UK mulls comply or explain, rigid fee cap for DC funds
The UK government is to consider capping fees charged by defined contribution (DC) funds, imposing either an absolute limit of 0.75-1% or allowing a more flexible comply or explain approach.
As the employer association CBI warned that a fee cap could lead to higher costs amid “historically low” charges by some pension providers, the Department for Work & Pensions (DWP) said its consultation would also consider banning active member discounts (AMDs), whereby fees increase if a member ceases contributing to a pot.
In the consultation’s foreword, pensions minister Steve Webb also stressed that examining the method of fee disclosure was as important as the potential for a cap.
“We want to assess what can be done to improve transparency in pension scheme charges and to look at whether there is a role for the government in improving disclosure,” he said.
“We also want to test the case for capping default fund charges and have offered a range of structures to help tease out some of the various issues.”
The department proposed introducing either a 1% cap or a 0.75% cap, or imposing a 0.75% threshold while allowing companies to justify charges up to 0.25 percentage points higher when registering a new scheme with the Pensions Regulator (TPR).
Webb hinted at a comply or explain approach during a recent speech, saying that if companies could justify a charge higher than the cap, they should be allowed to “make the case”.
Under proposals, a cap would come into effect from April 2014 for any companies yet to reach their staging date for auto-enrolment, while any firms already compliant with auto-enrolment would have until 2015 to comply.
Shadow pensions minister Gregg McClymont was quick to attack the proposals when announced by Webb in the House of Commons yesterday, arguing there was “a gap between the rhetoric and the reality” of Webb’s pronouncements on fees.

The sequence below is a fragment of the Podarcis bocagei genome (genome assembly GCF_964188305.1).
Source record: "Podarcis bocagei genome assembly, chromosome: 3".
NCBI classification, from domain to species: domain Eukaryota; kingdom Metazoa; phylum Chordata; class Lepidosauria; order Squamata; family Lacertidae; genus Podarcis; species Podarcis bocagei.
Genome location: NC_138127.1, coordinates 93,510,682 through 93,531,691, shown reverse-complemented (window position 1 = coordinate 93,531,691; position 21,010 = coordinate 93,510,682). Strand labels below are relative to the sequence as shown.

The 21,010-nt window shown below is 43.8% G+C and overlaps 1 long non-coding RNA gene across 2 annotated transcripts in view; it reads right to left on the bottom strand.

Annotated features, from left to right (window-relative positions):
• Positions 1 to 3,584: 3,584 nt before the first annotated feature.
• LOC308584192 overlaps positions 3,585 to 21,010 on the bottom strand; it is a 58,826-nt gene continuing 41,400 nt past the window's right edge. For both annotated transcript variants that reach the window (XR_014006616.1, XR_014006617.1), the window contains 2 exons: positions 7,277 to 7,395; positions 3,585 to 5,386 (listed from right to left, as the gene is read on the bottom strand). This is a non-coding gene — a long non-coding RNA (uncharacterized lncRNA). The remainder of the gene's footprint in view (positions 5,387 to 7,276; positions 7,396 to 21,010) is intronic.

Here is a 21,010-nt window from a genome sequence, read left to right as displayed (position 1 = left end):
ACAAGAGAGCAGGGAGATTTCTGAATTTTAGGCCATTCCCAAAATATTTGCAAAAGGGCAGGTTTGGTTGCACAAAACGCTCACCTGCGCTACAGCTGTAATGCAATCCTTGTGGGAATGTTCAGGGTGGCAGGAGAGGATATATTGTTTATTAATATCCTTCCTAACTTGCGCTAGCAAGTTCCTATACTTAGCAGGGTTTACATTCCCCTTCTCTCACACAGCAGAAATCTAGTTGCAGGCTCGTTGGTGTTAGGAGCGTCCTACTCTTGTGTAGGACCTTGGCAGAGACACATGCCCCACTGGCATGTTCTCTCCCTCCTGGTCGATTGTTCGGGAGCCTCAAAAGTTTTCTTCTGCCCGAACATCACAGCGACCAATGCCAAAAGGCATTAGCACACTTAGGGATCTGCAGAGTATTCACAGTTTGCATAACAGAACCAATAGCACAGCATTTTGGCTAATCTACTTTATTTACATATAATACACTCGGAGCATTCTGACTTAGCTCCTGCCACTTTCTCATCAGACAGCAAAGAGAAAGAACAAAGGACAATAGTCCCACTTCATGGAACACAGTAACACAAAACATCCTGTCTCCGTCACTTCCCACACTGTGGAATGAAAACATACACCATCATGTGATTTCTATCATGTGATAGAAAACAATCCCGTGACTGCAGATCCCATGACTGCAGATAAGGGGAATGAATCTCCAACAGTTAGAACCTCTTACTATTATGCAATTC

The proposals also received a mixed response from the industry, with the National Association of Pension Funds (NAPF), Barnett Waddingham and master trust provider B&CE warning that it was more important to view fees in the context of value for money.
The NAPF’s head of policy and advocacy Helen Forrest emphasised the importance of transparency and scale in delivering good pensions outcomes.
She said: “Charges should be seen as part of a bigger picture that includes quality of services provided to savers through their working life and a robust investment strategy that generates good returns.”
Mark Futcher, a partner at Barnett Waddingham, welcomed government action “to curtail overly high pension charges”.
But he added: “Charges need to be viewed in context – it is the overall value that is important. Good-quality education, engagement and governance are important factors, and we have seen much legislation and best practice guidance in this area.”
Meanwhile, Darren Philp – until recently the head of policy at the NAPF and now acting in a similar capacity for B&CE master trust The People’s Pension – urged the DWP to standardise the industry’s fee-charging structure, noting that, without such an approach, the attempt to lower costs would be “futile”.
“Our view is that pension providers should focus on value for money – giving the best product possible at the cheapest possible price – rather than inventing new and often obscure methods of charging,” he said.
Union umbrella group TUC was more positive about the cap, but said the potential for a 0.75% cap was only a “good initial step” to provide members the reassurance they required.
The group’s general secretary Frances O’Grady said: “In the longer term, we want the charge cap to be reduced to 0.5% – the level that good schemes like NEST already charge.”
Proposals for an inflexible fee cap come after Webb previously seemed opposed to such an approach, noting that it could result in employers getting “false comfort” that the annual management charge on offer was low enough to attract government approval, when better rates could be achieved.
The consultation will close by 28 November.